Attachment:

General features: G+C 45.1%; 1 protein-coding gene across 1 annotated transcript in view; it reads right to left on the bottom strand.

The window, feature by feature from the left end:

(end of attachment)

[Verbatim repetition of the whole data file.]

General features: G+C 45.1%; 1 protein-coding gene across 1 annotated transcript in view; it reads right to left on the bottom strand.

The window, feature by feature from the left end: